While I was preparing for my MBA class last week, I got an email from Larry Winget on a recent blog post entitled “Its Easier to be Stupid” in which he makes the case for how much easier it is to not do something, or to let others do things for us, than it is to do them ourselves. During the class, in which we were discussing the work it takes to be a good manager, Larry’s email came to mind and I mentioned it to my students. I pointed out that for many of us in the room, “it’s easier to be stupid” and continue doing what we are doing than it is to do the real work that is required for success and effectiveness. As Larry points out, its easier to blame than it is to take responsbility.
We know when we are cutting corners, but its easier to cut them than to do what is necessary to make them right. How many of us have complained “there’s no leadership”, but then don’t offer any ourselves? And how many of us have said “yes” to something we know at the time we aren’t going to do rather than deal with the upset of saying no at the time? Managers know that performance can’t improve without feedback, but then find it easier not to give the feedback and blame poor performance on the employee than do the work of developing constructive feedback.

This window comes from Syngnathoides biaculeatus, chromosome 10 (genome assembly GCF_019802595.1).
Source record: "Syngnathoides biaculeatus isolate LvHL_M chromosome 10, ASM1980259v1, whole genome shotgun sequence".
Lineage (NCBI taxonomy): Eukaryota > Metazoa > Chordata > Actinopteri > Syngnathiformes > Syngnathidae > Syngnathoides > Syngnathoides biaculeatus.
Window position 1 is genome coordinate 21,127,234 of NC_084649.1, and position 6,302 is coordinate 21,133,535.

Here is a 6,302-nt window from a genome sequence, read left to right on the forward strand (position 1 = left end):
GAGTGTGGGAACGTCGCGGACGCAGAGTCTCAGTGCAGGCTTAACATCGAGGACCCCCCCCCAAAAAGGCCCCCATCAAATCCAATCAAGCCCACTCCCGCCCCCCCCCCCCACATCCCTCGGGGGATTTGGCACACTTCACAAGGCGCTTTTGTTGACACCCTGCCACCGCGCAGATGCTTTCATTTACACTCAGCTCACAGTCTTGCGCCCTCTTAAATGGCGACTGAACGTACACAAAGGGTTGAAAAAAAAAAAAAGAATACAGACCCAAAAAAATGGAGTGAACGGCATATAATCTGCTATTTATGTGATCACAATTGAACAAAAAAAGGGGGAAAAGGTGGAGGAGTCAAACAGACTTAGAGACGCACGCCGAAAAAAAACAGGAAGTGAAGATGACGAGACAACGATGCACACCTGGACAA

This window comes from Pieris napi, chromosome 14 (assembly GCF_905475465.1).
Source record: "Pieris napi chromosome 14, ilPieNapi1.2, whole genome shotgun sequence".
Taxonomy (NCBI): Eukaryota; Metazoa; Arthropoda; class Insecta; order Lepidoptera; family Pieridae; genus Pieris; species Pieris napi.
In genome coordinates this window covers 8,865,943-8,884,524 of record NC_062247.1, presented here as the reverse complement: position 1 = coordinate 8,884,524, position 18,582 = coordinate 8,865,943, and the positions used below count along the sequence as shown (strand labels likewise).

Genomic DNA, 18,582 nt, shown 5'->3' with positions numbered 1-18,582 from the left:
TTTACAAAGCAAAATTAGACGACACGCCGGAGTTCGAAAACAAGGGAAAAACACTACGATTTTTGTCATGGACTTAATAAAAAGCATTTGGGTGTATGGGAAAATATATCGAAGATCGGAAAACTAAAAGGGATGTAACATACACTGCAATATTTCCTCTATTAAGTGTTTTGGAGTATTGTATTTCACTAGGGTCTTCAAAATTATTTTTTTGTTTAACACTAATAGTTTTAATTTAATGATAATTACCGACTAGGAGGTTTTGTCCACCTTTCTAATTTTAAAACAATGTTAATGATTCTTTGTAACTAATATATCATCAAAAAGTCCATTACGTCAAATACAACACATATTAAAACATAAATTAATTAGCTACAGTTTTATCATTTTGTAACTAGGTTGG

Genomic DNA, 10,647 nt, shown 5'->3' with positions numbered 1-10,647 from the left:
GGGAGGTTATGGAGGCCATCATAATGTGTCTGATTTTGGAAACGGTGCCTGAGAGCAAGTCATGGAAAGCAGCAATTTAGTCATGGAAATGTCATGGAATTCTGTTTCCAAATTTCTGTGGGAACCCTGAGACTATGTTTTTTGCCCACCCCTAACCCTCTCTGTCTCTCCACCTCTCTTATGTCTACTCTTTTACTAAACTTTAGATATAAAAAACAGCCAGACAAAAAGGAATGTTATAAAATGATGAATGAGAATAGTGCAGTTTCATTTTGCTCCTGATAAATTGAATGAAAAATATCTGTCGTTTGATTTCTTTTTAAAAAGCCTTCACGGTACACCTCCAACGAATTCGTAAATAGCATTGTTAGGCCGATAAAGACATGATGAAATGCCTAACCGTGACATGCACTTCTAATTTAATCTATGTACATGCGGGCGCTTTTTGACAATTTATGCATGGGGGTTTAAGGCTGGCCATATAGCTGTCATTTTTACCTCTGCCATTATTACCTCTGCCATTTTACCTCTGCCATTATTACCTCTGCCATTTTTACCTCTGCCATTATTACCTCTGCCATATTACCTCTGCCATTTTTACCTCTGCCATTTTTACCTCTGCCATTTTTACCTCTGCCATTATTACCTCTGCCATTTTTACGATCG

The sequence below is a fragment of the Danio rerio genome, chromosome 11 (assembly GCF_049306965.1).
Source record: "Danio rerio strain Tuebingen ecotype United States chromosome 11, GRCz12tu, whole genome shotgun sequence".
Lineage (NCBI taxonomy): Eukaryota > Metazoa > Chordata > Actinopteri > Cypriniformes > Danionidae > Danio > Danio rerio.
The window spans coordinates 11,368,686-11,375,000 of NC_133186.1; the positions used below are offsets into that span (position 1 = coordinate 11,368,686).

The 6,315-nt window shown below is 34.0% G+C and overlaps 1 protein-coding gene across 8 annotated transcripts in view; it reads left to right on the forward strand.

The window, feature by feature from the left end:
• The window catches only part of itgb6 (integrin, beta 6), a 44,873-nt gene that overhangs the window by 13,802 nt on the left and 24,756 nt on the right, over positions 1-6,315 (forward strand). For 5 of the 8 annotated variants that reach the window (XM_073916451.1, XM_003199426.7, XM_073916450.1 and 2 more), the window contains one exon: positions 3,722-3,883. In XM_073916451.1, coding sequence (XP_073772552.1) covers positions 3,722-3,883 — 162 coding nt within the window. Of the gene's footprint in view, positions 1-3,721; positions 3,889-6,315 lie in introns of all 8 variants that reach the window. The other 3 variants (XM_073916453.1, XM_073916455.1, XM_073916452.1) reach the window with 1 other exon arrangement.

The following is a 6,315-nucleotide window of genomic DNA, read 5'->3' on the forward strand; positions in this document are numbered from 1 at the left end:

It takes practice to be good at something. In fact, to be a world class expert requires 10,000 hours of practice. Few of us are willing to invest that kind of time at something. Bobby Knight, the basketball coach, is suppose to have said “Everyone wants to play on a championship team, but no one wants to come to practice.” This is another form of “its easier to be stupid”. Management, particularly good management, takes work. Few people are naturally good managers and leaders. It takes practice, which apparently most of us, myself included, are not always willing to invest.
Larry’s right, it is easier to be stupid. But, contrary to the comedian Ron White’s assertion, it is possible to “fix stupid”.